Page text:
Thursday, March 28, 2019

Bill Parmentier Emotion in media: laughing and crying all the way to the bank 12:30 - 1:45 P.M. Morris University Center Mississippi/Illinois Room

For 15 years, Bill Parmentier has been a professional media creator, starting from the bottom as a production assistant and now specializing in the more creative roles behind branded video content. Currently, Bill is building his own production company, Oldstorm Studios, while freelancing as a producer, production designer, actor, voice artist, and father of two. As the commercial clientele of Oldstorm Studios grows, Bill hopes to take more time for narrative content creation, and has a few short and feature films ideas in the very early stages of development.

Bill Parmentier, Founder of Oldstorm Studios
Remembrance of Media Entrepreneur Charmaine Savage 2:00 – 3:15 P.M. Peck Hall 2405

Charmaine Savage, founder and editor-in-chief of “I am East St. Louis,” died on January 13, 2019, after a long battle with breast cancer. She was 51. A retired U.S. Navy Commander, Charmaine moved in 2014 with her husband Lorenzo D. Savage back to East St. Louis, where she was born and raised. Not long after, she founded and developed the “I am East St. Louis” magazine, a free community publication that covered positive news out of the area. She also served a Director of the Board of Directors of Memorial Hospital.

The session will be held in remembrance of her life and legacy. Charmaine's widower Lorenzo D. Savage and a few guests will attend the session.

Charmaine Savage, Founder of "I am East St. Louis"
Holly Edgell Writing and Producing Broadcast News 3:30 – 4:45 P.M. Dunham Hall 2007

Holly Edgell is the Editor of a four-station collaborative coverage initiative on race, identity and culture. Based at St. Louis Public Radio, she leads a team of four reporters in St. Louis, Hartford, Kansas City and Portland, Ore. With more than 20 years of experience in the media industry as a television news producer, a freelance reporter, a digital media director, and a journalism education, Edgell is also a member of the National Association of Black Journalists and the Society of Professional Journalists. She holds a bachelor’s degree in journalism from Michigan State University and a master’s degree in media management from Kent State University. Born in Belize, she loves travel, true crime and history podcasts and crossword puzzles.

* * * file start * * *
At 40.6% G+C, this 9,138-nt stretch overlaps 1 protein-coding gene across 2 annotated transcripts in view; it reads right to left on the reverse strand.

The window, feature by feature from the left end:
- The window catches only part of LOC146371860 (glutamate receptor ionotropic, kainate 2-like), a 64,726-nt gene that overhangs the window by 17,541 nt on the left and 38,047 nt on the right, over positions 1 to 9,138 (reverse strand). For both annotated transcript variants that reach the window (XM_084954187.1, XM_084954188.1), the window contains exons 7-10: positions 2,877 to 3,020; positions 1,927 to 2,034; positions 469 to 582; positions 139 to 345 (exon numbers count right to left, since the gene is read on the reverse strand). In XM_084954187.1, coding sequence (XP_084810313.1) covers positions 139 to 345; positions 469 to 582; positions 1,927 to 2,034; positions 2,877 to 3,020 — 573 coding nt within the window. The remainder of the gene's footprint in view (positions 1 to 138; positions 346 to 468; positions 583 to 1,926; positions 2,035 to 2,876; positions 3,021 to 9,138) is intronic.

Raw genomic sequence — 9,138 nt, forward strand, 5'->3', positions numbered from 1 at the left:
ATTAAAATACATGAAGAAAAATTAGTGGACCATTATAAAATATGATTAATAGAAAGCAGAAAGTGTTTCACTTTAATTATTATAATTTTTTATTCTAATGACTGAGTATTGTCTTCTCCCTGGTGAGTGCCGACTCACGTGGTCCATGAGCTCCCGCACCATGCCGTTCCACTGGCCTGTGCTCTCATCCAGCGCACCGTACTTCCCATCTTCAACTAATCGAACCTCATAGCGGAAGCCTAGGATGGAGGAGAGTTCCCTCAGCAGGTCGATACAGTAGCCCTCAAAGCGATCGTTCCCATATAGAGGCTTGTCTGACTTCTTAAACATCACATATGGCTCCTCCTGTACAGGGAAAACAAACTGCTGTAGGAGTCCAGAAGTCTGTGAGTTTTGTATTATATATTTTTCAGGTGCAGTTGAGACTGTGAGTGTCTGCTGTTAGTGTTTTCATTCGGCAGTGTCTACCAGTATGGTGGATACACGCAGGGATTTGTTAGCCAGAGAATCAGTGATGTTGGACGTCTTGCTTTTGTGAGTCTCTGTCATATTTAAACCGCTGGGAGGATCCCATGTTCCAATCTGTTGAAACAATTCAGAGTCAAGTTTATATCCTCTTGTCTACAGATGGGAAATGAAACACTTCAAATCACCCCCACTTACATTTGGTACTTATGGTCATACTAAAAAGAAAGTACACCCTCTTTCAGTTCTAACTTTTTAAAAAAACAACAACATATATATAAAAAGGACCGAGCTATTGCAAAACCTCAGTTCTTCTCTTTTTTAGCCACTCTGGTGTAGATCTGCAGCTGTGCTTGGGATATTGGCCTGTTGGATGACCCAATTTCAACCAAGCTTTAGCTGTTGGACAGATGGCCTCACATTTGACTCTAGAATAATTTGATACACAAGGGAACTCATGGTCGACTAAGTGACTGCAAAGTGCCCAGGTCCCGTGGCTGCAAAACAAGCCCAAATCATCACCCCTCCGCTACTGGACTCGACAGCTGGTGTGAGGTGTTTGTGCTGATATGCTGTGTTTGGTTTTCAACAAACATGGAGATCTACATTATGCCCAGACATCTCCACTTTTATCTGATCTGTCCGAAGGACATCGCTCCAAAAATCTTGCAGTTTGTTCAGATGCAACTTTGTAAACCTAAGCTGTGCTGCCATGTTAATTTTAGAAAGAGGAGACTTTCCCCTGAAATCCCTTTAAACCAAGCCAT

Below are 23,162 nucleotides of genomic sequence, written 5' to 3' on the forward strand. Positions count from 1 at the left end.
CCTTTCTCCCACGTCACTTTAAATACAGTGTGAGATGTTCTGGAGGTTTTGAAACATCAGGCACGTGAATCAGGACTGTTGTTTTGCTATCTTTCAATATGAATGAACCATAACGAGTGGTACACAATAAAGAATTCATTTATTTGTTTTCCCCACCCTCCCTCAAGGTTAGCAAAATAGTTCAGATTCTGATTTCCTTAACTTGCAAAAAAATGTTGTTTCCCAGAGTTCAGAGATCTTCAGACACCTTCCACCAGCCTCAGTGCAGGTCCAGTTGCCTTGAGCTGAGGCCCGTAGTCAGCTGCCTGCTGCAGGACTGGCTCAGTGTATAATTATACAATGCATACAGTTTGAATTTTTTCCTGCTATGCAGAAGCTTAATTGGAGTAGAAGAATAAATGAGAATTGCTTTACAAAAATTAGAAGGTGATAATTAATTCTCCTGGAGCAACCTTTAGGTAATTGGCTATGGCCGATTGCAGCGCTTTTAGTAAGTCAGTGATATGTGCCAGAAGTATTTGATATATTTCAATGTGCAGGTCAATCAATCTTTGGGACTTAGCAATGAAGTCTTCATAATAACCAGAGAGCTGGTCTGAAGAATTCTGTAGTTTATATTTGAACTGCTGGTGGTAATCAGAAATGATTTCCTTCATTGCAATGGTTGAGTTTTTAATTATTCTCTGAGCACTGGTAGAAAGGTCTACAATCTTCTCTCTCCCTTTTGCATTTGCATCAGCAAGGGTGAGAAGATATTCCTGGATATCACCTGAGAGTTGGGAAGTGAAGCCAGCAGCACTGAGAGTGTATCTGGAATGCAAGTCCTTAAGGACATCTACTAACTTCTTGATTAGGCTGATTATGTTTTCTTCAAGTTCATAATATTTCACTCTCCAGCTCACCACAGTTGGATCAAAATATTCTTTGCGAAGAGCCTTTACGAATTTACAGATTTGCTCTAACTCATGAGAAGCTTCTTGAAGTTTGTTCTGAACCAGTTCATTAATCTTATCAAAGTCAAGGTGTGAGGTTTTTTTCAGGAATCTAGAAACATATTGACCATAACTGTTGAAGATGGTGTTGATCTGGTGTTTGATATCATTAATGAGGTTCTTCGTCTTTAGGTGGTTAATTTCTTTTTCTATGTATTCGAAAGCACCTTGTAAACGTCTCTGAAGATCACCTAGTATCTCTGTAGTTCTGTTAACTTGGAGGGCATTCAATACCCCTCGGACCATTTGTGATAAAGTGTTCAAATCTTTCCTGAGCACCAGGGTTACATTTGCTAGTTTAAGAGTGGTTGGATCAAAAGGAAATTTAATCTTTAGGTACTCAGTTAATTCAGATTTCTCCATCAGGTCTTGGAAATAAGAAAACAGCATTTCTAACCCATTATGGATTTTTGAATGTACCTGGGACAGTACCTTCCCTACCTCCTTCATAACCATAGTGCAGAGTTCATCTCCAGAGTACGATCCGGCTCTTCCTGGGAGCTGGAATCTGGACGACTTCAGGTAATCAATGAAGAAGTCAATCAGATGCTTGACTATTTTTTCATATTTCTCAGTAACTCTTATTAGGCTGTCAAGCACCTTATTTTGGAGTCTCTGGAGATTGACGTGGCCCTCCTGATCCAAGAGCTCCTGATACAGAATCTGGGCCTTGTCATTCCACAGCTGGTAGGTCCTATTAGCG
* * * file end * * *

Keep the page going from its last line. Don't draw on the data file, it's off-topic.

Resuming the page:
Holly Edgell, Race, Identity and Culture Editor
Trisha Ziff The Moral Dilemma: Voyeurism, journalism, or art?
Filmscreening of “The Man Who Saw Too Much”
6:00 - 8:30 P.M. Science East 1136 (Chemistry Lecture Hall)

Trisha Ziff is a filmmaker, curator of contemporary photography and writer who has been involved in cultural production over the last thirty years. She initially studied fine art in London where she was born, and founded Camerawork Derry, a film and photography workshop in the north of Ireland during the 1980s. She later pursued postgraduate studies in Communications and Cultural Studies at Dublin City University, Ireland. Today, she is committed to bi-cultural Mexican/US projects ranging from book publishing and developing photographic exhibitions to the production of self-generated documentary films. In 2007, she established 212BERLIN, an independent film and visual arts projects company based in Mexico City with an office in Los Angeles. Her highly-acclaimed films in recent years include Chevolution (2008); The Mexican Suitcase (2011); and The Man Who Saw Too Much which won a Mexican Academy Award (Ariel) in 2016 for Best Director. Her latest film, Witkin & Witkin, is currently being shown in festivals internationally. A Guggenheim Fellow and a Gulbenkian Scholar, she teaches film and media studies and guest-lectures at universities in the USA, Mexico and Europe.

Trisha Ziff, Filmmaker & Curator of Photography
About “The Man Who Saw Too Much”

“The Man Who Saw Too Much” is a film about fragility; about a man obsessed with photographing the accident who discovered that the fate of others was his way of connecting to life. What is it about these photographs? When the image of the accident becomes the object of desire? Through the footsteps of Metinides and the work of the contemporary tabloid photographers we discover Mexico City through a narrative of crime scenes and accidents, while we are confronted by our own fascination with death, morbidity, rubbernecking through Metinides’ gaze.

All events are free and open to the public.

Southern Illinois University Edwardsville